That’s one view, and you may or may not agree with it, but there’s a broader aspect too, which is probably more germane.
Most of the world — witness the United Nations resolutions — and certainly Western developed nations and their allies are shunning Russia. Like the outcast on the playground, what do you do? You reach out to the other outcasts: the ones who are neither part of the rich and popular crowd nor aspire to be a part of it. Such as Iran, also on the receiving end of heavy Western sanctions for years. Or the various “stans,” unloved and ignored by most of the world for most of their (brief) history as independent nations.
Two years ago it would have been unthinkable (and pointless) for the Russian FA to play against Tajikistan or Turkmenistan (108 and 135 respectively in the rankings). Today, that’s all you’ve got and in so doing, football mirrors real life.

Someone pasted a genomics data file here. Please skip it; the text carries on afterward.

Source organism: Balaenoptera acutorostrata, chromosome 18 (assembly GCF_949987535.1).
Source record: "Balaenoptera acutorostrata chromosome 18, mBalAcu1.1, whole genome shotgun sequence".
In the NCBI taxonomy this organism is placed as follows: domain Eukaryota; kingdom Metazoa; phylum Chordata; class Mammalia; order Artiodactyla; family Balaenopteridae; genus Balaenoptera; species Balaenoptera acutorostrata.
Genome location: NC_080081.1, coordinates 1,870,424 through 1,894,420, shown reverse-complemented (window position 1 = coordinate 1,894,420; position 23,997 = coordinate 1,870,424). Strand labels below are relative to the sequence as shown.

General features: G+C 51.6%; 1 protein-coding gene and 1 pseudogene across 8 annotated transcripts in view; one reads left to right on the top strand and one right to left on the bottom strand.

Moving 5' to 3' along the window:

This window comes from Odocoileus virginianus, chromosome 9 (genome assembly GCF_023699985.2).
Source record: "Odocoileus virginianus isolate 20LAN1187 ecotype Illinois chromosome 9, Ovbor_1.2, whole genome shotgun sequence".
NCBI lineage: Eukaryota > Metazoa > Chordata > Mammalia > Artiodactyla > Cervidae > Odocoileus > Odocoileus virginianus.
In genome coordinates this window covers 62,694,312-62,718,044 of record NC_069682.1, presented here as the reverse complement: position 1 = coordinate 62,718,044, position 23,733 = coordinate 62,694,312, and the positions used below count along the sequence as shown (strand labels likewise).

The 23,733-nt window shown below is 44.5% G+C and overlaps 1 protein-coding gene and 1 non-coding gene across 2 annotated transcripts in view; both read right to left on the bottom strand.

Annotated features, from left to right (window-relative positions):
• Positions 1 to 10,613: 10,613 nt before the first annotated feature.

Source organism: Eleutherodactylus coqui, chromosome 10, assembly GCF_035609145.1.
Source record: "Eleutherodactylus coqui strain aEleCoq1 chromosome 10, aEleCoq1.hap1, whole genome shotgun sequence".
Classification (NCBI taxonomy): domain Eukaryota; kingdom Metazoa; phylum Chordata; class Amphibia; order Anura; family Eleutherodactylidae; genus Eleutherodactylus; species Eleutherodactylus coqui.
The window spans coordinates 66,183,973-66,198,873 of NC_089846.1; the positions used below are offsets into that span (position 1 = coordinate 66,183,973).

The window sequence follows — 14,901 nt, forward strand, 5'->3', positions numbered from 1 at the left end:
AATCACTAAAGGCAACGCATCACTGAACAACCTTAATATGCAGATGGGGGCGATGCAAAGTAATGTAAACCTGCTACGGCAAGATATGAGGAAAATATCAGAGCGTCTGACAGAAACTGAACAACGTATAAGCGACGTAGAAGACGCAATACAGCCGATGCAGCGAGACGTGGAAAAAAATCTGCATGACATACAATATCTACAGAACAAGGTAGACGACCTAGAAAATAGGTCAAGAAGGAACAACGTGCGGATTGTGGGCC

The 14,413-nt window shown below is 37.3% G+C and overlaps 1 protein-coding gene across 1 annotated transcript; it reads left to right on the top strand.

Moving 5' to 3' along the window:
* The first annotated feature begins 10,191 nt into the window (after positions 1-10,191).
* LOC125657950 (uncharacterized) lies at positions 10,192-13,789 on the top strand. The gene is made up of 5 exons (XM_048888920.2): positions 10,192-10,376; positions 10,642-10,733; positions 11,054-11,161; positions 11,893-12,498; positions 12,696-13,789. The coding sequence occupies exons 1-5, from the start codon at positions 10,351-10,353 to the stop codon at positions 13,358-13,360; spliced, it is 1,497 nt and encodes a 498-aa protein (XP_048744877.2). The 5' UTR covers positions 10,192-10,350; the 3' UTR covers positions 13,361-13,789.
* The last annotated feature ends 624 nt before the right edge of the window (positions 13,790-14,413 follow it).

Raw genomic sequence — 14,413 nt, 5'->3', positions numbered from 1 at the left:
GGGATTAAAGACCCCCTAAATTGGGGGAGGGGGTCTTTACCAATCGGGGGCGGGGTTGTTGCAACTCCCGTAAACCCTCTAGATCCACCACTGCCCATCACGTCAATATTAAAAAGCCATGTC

Russia (as in the country) is reaching out and trying to build support among non-Western nations. Iran was a no-brainer and in fact had been supplying drone technology to Russia for some time. But Russian leader Vladimir Putin recently met Chinese president Xi Jinping. Since last summer, Putin has worked to lobby India, China and South Africa for support or at least neutrality in the Ukraine conflict and indeed all three of them abstained last month from a U.N. resolution calling for peace in Ukraine.
You seek help where you can get it, which brings us back to football. If there’s no end in sight to the war in Ukraine, there’s also no realistic end to the UEFA ban on Russia and Russian clubs. But what if they formally announced they were leaving UEFA and simply joined the Asian Football Confederation? That scenario has been mooted for some time and last month, AFC president Sheikh Salman Al Khalifa did nothing to rule it out. “We have a good relationship with the Russian federation and with the rest of the European confederations,” he said. “We want the best interests of the game as we seek to keep politics away from football.”